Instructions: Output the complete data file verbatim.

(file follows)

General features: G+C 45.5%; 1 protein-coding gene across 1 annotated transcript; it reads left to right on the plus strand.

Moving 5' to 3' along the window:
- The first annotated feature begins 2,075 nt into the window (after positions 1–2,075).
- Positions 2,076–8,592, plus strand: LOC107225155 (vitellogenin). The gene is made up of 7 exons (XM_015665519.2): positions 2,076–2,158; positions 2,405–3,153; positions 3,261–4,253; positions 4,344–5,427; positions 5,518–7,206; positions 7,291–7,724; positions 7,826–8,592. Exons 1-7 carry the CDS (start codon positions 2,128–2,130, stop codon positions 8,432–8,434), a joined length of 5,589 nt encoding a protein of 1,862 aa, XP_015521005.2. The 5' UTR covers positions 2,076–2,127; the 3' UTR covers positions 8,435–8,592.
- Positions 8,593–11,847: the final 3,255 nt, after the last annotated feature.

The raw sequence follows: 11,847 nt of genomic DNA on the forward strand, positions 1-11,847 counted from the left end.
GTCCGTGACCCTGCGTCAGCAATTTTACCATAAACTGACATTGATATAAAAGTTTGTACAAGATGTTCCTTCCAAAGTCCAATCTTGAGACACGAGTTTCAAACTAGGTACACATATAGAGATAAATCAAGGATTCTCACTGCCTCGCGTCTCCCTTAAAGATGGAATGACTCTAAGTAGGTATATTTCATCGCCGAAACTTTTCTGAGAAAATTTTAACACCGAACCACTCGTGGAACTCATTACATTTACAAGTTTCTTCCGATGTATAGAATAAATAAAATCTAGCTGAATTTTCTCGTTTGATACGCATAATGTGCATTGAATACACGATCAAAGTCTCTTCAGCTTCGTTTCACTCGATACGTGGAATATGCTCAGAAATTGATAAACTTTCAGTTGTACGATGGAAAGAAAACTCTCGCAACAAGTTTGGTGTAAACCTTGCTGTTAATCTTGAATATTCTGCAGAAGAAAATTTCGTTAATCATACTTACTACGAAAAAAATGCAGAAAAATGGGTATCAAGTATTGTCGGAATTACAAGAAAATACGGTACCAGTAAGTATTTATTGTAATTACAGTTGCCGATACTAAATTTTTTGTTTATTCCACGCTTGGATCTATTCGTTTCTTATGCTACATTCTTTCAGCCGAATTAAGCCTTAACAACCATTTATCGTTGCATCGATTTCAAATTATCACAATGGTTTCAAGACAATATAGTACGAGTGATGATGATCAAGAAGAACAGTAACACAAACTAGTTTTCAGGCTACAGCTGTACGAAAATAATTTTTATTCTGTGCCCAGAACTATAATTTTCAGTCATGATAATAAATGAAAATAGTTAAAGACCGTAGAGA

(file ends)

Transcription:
General features: G+C 45.5%; 1 protein-coding gene across 1 annotated transcript; it reads left to right on the plus strand.

Moving 5' to 3' along the window:
- The first annotated feature begins 2,075 nt into the window (after positions 1–2,075).
- Positions 2,076–8,592, plus strand: LOC107225155 (vitellogenin). The gene is made up of 7 exons (XM_015665519.2): positions 2,076–2,158; positions 2,405–3,153; positions 3,261–4,253; positions 4,344–5,427; positions 5,518–7,206; positions 7,291–7,724; positions 7,826–8,592. Exons 1-7 carry the CDS (start codon positions 2,128–2,130, stop codon positions 8,432–8,434), a joined length of 5,589 nt encoding a protein of 1,862 aa, XP_015521005.2. The 5' UTR covers positions 2,076–2,127; the 3' UTR covers positions 8,435–8,592.
- Positions 8,593–11,847: the final 3,255 nt, after the last annotated feature.

The raw sequence follows: 11,847 nt of genomic DNA on the forward strand, positions 1-11,847 counted from the left end.
GTCCGTGACCCTGCGTCAGCAATTTTACCATAAACTGACATTGATATAAAAGTTTGTACAAGATGTTCCTTCCAAAGTCCAATCTTGAGACACGAGTTTCAAACTAGGTACACATATAGAGATAAATCAAGGATTCTCACTGCCTCGCGTCTCCCTTAAAGATGGAATGACTCTAAGTAGGTATATTTCATCGCCGAAACTTTTCTGAGAAAATTTTAACACCGAACCACTCGTGGAACTCATTACATTTACAAGTTTCTTCCGATGTATAGAATAAATAAAATCTAGCTGAATTTTCTCGTTTGATACGCATAATGTGCATTGAATACACGATCAAAGTCTCTTCAGCTTCGTTTCACTCGATACGTGGAATATGCTCAGAAATTGATAAACTTTCAGTTGTACGATGGAAAGAAAACTCTCGCAACAAGTTTGGTGTAAACCTTGCTGTTAATCTTGAATATTCTGCAGAAGAAAATTTCGTTAATCATACTTACTACGAAAAAAATGCAGAAAAATGGGTATCAAGTATTGTCGGAATTACAAGAAAATACGGTACCAGTAAGTATTTATTGTAATTACAGTTGCCGATACTAAATTTTTTGTTTATTCCACGCTTGGATCTATTCGTTTCTTATGCTACATTCTTTCAGCCGAATTAAGCCTTAACAACCATTTATCGTTGCATCGATTTCAAATTATCACAATGGTTTCAAGACAATATAGTACGAGTGATGATGATCAAGAAGAACAGTAACACAAACTAGTTTTCAGGCTACAGCTGTACGAAAATAATTTTTATTCTGTGCCCAGAACTATAATTTTCAGTCATGATAATAAATGAAAATAGTTAAAGACCGTAGAGA